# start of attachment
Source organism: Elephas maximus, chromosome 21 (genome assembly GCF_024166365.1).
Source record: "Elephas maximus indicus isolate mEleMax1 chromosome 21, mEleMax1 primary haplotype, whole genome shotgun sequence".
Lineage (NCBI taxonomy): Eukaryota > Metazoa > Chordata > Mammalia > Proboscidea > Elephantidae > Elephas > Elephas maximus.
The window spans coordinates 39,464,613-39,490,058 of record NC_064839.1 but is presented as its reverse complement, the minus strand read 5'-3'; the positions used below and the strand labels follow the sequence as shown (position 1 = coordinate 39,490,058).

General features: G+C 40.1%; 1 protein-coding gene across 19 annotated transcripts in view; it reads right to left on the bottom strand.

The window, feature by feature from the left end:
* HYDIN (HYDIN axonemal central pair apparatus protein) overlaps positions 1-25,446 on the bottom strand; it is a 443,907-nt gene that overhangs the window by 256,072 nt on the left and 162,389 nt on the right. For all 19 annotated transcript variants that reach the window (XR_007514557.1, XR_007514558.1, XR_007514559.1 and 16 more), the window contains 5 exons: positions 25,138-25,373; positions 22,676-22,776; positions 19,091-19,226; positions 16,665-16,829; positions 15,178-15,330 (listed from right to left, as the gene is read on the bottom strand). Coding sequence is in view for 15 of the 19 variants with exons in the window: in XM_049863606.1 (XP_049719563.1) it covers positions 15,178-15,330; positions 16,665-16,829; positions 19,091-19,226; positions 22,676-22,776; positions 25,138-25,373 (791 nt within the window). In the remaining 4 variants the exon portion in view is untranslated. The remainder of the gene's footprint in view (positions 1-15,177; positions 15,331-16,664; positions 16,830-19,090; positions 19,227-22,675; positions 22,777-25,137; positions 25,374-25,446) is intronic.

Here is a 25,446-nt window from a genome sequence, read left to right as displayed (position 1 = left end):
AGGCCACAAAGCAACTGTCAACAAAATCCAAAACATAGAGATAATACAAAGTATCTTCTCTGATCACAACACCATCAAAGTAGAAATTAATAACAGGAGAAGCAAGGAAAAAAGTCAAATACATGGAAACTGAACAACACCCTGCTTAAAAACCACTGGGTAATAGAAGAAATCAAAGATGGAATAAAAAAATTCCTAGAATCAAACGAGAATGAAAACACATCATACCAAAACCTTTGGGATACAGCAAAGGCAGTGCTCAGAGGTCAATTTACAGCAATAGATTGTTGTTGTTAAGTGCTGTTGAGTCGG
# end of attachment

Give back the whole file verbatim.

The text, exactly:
Source organism: Elephas maximus, chromosome 21 (genome assembly GCF_024166365.1).
Source record: "Elephas maximus indicus isolate mEleMax1 chromosome 21, mEleMax1 primary haplotype, whole genome shotgun sequence".
Lineage (NCBI taxonomy): Eukaryota > Metazoa > Chordata > Mammalia > Proboscidea > Elephantidae > Elephas > Elephas maximus.
The window spans coordinates 39,464,613-39,490,058 of record NC_064839.1 but is presented as its reverse complement, the minus strand read 5'-3'; the positions used below and the strand labels follow the sequence as shown (position 1 = coordinate 39,490,058).

General features: G+C 40.1%; 1 protein-coding gene across 19 annotated transcripts in view; it reads right to left on the bottom strand.

The window, feature by feature from the left end:
* HYDIN (HYDIN axonemal central pair apparatus protein) overlaps positions 1-25,446 on the bottom strand; it is a 443,907-nt gene that overhangs the window by 256,072 nt on the left and 162,389 nt on the right. For all 19 annotated transcript variants that reach the window (XR_007514557.1, XR_007514558.1, XR_007514559.1 and 16 more), the window contains 5 exons: positions 25,138-25,373; positions 22,676-22,776; positions 19,091-19,226; positions 16,665-16,829; positions 15,178-15,330 (listed from right to left, as the gene is read on the bottom strand). Coding sequence is in view for 15 of the 19 variants with exons in the window: in XM_049863606.1 (XP_049719563.1) it covers positions 15,178-15,330; positions 16,665-16,829; positions 19,091-19,226; positions 22,676-22,776; positions 25,138-25,373 (791 nt within the window). In the remaining 4 variants the exon portion in view is untranslated. The remainder of the gene's footprint in view (positions 1-15,177; positions 15,331-16,664; positions 16,830-19,090; positions 19,227-22,675; positions 22,777-25,137; positions 25,374-25,446) is intronic.

Here is a 25,446-nt window from a genome sequence, read left to right as displayed (position 1 = left end):
AGGCCACAAAGCAACTGTCAACAAAATCCAAAACATAGAGATAATACAAAGTATCTTCTCTGATCACAACACCATCAAAGTAGAAATTAATAACAGGAGAAGCAAGGAAAAAAGTCAAATACATGGAAACTGAACAACACCCTGCTTAAAAACCACTGGGTAATAGAAGAAATCAAAGATGGAATAAAAAAATTCCTAGAATCAAACGAGAATGAAAACACATCATACCAAAACCTTTGGGATACAGCAAAGGCAGTGCTCAGAGGTCAATTTACAGCAATAGATTGTTGTTGTTAAGTGCTGTTGAGTCGG